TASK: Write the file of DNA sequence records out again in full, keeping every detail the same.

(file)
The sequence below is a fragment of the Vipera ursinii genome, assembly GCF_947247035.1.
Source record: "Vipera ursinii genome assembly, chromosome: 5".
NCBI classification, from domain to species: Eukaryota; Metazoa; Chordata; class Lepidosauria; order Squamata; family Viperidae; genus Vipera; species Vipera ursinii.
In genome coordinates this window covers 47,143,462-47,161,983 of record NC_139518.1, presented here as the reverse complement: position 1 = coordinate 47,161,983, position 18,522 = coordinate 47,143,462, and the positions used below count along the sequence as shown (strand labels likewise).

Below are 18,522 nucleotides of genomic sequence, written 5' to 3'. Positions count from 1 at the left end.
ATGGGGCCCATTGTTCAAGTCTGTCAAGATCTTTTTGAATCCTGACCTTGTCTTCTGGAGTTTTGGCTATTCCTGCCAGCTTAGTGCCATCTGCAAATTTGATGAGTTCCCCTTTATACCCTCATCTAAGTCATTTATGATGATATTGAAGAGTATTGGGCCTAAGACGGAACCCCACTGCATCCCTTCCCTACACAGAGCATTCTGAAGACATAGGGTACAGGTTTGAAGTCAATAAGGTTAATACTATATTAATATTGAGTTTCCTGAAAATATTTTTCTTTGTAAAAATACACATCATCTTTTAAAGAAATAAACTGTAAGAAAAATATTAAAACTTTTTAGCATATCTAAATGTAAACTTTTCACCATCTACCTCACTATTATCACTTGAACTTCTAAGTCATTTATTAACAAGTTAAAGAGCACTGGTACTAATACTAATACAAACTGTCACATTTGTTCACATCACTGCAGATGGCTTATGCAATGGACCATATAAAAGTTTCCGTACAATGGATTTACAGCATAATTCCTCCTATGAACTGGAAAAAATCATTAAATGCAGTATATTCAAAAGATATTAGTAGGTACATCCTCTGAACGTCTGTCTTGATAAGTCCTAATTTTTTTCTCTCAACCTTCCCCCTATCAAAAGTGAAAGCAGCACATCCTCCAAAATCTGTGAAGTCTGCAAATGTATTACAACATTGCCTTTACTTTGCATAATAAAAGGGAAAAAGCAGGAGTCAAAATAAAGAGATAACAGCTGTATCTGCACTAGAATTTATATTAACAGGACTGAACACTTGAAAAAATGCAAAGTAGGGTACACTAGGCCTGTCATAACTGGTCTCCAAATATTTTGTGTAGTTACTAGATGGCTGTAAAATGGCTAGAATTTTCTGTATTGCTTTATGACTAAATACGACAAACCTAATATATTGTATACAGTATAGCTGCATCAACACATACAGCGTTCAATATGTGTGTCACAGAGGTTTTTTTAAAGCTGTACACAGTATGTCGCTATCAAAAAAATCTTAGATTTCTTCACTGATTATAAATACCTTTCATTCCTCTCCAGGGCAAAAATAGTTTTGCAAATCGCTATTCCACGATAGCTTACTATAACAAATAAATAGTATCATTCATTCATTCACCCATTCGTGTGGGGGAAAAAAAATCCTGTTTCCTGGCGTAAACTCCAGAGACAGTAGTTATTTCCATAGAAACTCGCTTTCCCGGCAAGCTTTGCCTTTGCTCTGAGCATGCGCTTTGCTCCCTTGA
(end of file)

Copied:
The sequence below is a fragment of the Vipera ursinii genome, assembly GCF_947247035.1.
Source record: "Vipera ursinii genome assembly, chromosome: 5".
NCBI classification, from domain to species: Eukaryota; Metazoa; Chordata; class Lepidosauria; order Squamata; family Viperidae; genus Vipera; species Vipera ursinii.
In genome coordinates this window covers 47,143,462-47,161,983 of record NC_139518.1, presented here as the reverse complement: position 1 = coordinate 47,161,983, position 18,522 = coordinate 47,143,462, and the positions used below count along the sequence as shown (strand labels likewise).

Below are 18,522 nucleotides of genomic sequence, written 5' to 3'. Positions count from 1 at the left end.
ATGGGGCCCATTGTTCAAGTCTGTCAAGATCTTTTTGAATCCTGACCTTGTCTTCTGGAGTTTTGGCTATTCCTGCCAGCTTAGTGCCATCTGCAAATTTGATGAGTTCCCCTTTATACCCTCATCTAAGTCATTTATGATGATATTGAAGAGTATTGGGCCTAAGACGGAACCCCACTGCATCCCTTCCCTACACAGAGCATTCTGAAGACATAGGGTACAGGTTTGAAGTCAATAAGGTTAATACTATATTAATATTGAGTTTCCTGAAAATATTTTTCTTTGTAAAAATACACATCATCTTTTAAAGAAATAAACTGTAAGAAAAATATTAAAACTTTTTAGCATATCTAAATGTAAACTTTTCACCATCTACCTCACTATTATCACTTGAACTTCTAAGTCATTTATTAACAAGTTAAAGAGCACTGGTACTAATACTAATACAAACTGTCACATTTGTTCACATCACTGCAGATGGCTTATGCAATGGACCATATAAAAGTTTCCGTACAATGGATTTACAGCATAATTCCTCCTATGAACTGGAAAAAATCATTAAATGCAGTATATTCAAAAGATATTAGTAGGTACATCCTCTGAACGTCTGTCTTGATAAGTCCTAATTTTTTTCTCTCAACCTTCCCCCTATCAAAAGTGAAAGCAGCACATCCTCCAAAATCTGTGAAGTCTGCAAATGTATTACAACATTGCCTTTACTTTGCATAATAAAAGGGAAAAAGCAGGAGTCAAAATAAAGAGATAACAGCTGTATCTGCACTAGAATTTATATTAACAGGACTGAACACTTGAAAAAATGCAAAGTAGGGTACACTAGGCCTGTCATAACTGGTCTCCAAATATTTTGTGTAGTTACTAGATGGCTGTAAAATGGCTAGAATTTTCTGTATTGCTTTATGACTAAATACGACAAACCTAATATATTGTATACAGTATAGCTGCATCAACACATACAGCGTTCAATATGTGTGTCACAGAGGTTTTTTTAAAGCTGTACACAGTATGTCGCTATCAAAAAAATCTTAGATTTCTTCACTGATTATAAATACCTTTCATTCCTCTCCAGGGCAAAAATAGTTTTGCAAATCGCTATTCCACGATAGCTTACTATAACAAATAAATAGTATCATTCATTCATTCACCCATTCGTGTGGGGGAAAAAAAATCCTGTTTCCTGGCGTAAACTCCAGAGACAGTAGTTATTTCCATAGAAACTCGCTTTCCCGGCAAGCTTTGCCTTTGCTCTGAGCATGCGCTTTGCTCCCTTGA